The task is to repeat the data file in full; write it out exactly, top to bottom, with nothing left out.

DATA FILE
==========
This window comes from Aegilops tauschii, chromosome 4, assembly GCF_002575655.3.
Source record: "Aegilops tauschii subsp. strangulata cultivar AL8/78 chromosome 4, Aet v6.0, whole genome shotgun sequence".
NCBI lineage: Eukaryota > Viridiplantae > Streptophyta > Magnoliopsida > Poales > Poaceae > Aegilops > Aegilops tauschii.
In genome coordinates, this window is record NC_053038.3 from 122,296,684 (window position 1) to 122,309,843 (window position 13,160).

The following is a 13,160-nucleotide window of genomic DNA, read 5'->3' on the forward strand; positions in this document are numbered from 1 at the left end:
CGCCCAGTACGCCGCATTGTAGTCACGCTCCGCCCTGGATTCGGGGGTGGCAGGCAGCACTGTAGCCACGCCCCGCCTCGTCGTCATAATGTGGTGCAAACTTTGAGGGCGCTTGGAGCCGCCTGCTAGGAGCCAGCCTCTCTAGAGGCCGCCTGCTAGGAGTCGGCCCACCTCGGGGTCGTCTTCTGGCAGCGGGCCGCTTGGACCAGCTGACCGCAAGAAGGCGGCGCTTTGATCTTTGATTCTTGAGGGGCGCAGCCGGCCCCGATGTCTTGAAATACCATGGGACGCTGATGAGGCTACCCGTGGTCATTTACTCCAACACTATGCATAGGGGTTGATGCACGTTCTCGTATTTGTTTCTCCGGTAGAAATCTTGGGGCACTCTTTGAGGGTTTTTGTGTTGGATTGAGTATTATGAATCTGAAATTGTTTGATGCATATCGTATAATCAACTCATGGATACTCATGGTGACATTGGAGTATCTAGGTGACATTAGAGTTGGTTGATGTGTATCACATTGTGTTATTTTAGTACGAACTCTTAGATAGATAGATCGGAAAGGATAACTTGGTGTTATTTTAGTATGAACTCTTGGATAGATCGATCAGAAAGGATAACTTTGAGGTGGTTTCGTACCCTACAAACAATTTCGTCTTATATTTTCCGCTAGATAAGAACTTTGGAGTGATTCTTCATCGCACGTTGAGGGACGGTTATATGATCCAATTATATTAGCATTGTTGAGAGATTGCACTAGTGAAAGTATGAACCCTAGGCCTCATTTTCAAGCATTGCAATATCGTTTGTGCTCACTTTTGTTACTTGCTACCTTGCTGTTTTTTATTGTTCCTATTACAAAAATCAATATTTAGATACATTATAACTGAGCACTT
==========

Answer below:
This window comes from Aegilops tauschii, chromosome 4, assembly GCF_002575655.3.
Source record: "Aegilops tauschii subsp. strangulata cultivar AL8/78 chromosome 4, Aet v6.0, whole genome shotgun sequence".
NCBI lineage: Eukaryota > Viridiplantae > Streptophyta > Magnoliopsida > Poales > Poaceae > Aegilops > Aegilops tauschii.
In genome coordinates, this window is record NC_053038.3 from 122,296,684 (window position 1) to 122,309,843 (window position 13,160).

The following is a 13,160-nucleotide window of genomic DNA, read 5'->3' on the forward strand; positions in this document are numbered from 1 at the left end:
CGCCCAGTACGCCGCATTGTAGTCACGCTCCGCCCTGGATTCGGGGGTGGCAGGCAGCACTGTAGCCACGCCCCGCCTCGTCGTCATAATGTGGTGCAAACTTTGAGGGCGCTTGGAGCCGCCTGCTAGGAGCCAGCCTCTCTAGAGGCCGCCTGCTAGGAGTCGGCCCACCTCGGGGTCGTCTTCTGGCAGCGGGCCGCTTGGACCAGCTGACCGCAAGAAGGCGGCGCTTTGATCTTTGATTCTTGAGGGGCGCAGCCGGCCCCGATGTCTTGAAATACCATGGGACGCTGATGAGGCTACCCGTGGTCATTTACTCCAACACTATGCATAGGGGTTGATGCACGTTCTCGTATTTGTTTCTCCGGTAGAAATCTTGGGGCACTCTTTGAGGGTTTTTGTGTTGGATTGAGTATTATGAATCTGAAATTGTTTGATGCATATCGTATAATCAACTCATGGATACTCATGGTGACATTGGAGTATCTAGGTGACATTAGAGTTGGTTGATGTGTATCACATTGTGTTATTTTAGTACGAACTCTTAGATAGATAGATCGGAAAGGATAACTTGGTGTTATTTTAGTATGAACTCTTGGATAGATCGATCAGAAAGGATAACTTTGAGGTGGTTTCGTACCCTACAAACAATTTCGTCTTATATTTTCCGCTAGATAAGAACTTTGGAGTGATTCTTCATCGCACGTTGAGGGACGGTTATATGATCCAATTATATTAGCATTGTTGAGAGATTGCACTAGTGAAAGTATGAACCCTAGGCCTCATTTTCAAGCATTGCAATATCGTTTGTGCTCACTTTTGTTACTTGCTACCTTGCTGTTTTTTATTGTTCCTATTACAAAAATCAATATTTAGATACATTATAACTGAGCACTT